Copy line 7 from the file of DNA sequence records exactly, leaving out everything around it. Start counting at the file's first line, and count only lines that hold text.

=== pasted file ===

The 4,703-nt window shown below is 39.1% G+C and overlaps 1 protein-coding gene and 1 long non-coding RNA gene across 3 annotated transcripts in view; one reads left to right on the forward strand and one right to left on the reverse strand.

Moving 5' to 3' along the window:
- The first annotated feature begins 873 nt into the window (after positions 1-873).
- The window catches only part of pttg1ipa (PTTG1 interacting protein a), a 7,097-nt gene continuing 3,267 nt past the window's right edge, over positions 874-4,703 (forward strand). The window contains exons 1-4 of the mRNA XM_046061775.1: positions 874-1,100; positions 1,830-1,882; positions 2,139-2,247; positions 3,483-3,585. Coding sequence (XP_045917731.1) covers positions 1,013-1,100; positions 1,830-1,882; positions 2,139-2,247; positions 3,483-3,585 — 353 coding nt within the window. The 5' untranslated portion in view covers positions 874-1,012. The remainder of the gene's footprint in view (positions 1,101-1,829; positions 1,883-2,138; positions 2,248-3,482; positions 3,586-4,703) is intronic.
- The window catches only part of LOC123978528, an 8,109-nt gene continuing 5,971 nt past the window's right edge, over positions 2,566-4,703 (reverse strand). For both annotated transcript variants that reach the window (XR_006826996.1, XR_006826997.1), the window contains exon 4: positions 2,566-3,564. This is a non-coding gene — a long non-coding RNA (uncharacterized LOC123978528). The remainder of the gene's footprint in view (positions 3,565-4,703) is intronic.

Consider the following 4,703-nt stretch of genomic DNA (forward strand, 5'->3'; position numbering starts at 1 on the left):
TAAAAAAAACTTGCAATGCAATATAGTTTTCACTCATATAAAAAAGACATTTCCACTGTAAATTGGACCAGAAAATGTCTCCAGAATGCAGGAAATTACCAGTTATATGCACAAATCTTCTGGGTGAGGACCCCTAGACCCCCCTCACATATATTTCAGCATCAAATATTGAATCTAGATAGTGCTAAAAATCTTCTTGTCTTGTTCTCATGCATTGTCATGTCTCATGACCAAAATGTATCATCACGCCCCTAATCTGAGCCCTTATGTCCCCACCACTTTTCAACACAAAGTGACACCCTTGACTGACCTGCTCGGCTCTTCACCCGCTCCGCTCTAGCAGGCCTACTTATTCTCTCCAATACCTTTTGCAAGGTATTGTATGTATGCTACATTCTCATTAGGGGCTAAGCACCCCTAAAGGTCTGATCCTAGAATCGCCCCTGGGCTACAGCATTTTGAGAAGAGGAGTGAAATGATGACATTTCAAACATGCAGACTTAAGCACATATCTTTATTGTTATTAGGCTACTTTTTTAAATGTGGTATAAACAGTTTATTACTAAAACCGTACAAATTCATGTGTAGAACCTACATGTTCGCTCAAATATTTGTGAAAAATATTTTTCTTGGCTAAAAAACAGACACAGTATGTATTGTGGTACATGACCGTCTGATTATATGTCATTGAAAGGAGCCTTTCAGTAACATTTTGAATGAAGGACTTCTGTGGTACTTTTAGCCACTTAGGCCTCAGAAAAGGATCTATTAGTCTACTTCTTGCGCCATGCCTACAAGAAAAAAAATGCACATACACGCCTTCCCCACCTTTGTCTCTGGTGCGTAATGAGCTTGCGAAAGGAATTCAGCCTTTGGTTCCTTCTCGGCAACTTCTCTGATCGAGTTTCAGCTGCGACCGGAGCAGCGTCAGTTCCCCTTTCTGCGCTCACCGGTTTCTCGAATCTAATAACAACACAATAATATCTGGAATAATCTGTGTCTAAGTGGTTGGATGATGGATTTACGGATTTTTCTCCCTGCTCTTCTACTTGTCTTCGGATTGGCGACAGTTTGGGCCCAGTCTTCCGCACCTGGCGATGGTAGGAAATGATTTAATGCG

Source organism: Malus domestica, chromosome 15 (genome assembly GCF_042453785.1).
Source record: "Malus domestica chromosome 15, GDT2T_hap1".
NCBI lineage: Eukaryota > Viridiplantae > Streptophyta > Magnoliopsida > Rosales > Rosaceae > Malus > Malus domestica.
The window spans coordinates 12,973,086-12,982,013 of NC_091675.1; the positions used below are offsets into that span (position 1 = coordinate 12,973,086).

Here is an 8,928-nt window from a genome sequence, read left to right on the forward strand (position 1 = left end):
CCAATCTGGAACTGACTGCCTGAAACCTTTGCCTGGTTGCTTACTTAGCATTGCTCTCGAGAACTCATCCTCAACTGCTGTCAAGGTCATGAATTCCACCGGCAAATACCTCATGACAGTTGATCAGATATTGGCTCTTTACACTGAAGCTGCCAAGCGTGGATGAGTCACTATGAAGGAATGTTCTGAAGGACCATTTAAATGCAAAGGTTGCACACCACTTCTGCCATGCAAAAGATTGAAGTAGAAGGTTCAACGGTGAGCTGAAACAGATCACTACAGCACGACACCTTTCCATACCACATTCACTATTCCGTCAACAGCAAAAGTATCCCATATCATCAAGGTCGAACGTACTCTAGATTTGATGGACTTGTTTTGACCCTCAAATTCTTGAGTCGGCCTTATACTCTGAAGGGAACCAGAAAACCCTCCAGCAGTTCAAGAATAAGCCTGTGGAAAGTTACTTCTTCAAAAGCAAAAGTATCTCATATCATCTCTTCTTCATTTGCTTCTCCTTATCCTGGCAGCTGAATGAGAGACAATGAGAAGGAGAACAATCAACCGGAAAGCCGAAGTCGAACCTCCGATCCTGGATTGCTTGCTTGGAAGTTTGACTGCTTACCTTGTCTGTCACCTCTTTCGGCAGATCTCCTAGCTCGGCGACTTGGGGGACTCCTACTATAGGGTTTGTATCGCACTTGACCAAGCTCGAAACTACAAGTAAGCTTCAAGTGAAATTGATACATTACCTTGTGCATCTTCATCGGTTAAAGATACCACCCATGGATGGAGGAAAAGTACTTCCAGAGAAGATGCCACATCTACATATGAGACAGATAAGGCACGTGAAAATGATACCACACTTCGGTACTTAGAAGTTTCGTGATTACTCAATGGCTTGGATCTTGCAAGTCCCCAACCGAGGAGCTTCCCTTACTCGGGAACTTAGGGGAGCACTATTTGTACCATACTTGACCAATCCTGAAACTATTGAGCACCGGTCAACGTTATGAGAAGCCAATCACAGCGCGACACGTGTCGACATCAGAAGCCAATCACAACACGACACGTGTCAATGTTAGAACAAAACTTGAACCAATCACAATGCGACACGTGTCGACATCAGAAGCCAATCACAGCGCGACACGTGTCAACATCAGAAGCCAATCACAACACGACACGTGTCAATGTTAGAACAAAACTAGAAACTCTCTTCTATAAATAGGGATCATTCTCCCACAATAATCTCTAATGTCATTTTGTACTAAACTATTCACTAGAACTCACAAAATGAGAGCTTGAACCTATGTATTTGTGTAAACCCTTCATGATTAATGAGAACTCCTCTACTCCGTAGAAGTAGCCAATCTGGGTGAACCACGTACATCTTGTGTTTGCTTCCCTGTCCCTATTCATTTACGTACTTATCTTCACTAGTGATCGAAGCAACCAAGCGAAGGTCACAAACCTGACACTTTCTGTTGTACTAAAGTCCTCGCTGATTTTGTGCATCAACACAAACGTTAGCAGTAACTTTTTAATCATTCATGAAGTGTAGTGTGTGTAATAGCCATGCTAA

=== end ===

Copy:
TAAAAAAAACTTGCAATGCAATATAGTTTTCACTCATATAAAAAAGACATTTCCACTGTAAATTGGACCAGAAAATGTCTCCAGAATGCAGGAAATTACCAGTTATATGCACAAATCTTCTGGGTGAGGACCCCTAGACCCCCCTCACATATATTTCAGCATCAAATATTGAATCTAGATAGTGCTAAAAATCTTCTTGTCTTGTTCTCATGCATTGTCATGTCTCATGACCAAAATGTATCATCACGCCCCTAATCTGAGCCCTTATGTCCCCACCACTTTTCAACACAAAGTGACACCCTTGACTGACCTGCTCGGCTCTTCACCCGCTCCGCTCTAGCAGGCCTACTTATTCTCTCCAATACCTTTTGCAAGGTATTGTATGTATGCTACATTCTCATTAGGGGCTAAGCACCCCTAAAGGTCTGATCCTAGAATCGCCCCTGGGCTACAGCATTTTGAGAAGAGGAGTGAAATGATGACATTTCAAACATGCAGACTTAAGCACATATCTTTATTGTTATTAGGCTACTTTTTTAAATGTGGTATAAACAGTTTATTACTAAAACCGTACAAATTCATGTGTAGAACCTACATGTTCGCTCAAATATTTGTGAAAAATATTTTTCTTGGCTAAAAAACAGACACAGTATGTATTGTGGTACATGACCGTCTGATTATATGTCATTGAAAGGAGCCTTTCAGTAACATTTTGAATGAAGGACTTCTGTGGTACTTTTAGCCACTTAGGCCTCAGAAAAGGATCTATTAGTCTACTTCTTGCGCCATGCCTACAAGAAAAAAAATGCACATACACGCCTTCCCCACCTTTGTCTCTGGTGCGTAATGAGCTTGCGAAAGGAATTCAGCCTTTGGTTCCTTCTCGGCAACTTCTCTGATCGAGTTTCAGCTGCGACCGGAGCAGCGTCAGTTCCCCTTTCTGCGCTCACCGGTTTCTCGAATCTAATAACAACACAATAATATCTGGAATAATCTGTGTCTAAGTGGTTGGATGATGGATTTACGGATTTTTCTCCCTGCTCTTCTACTTGTCTTCGGATTGGCGACAGTTTGGGCCCAGTCTTCCGCACCTGGCGATGGTAGGAAATGATTTAATGCG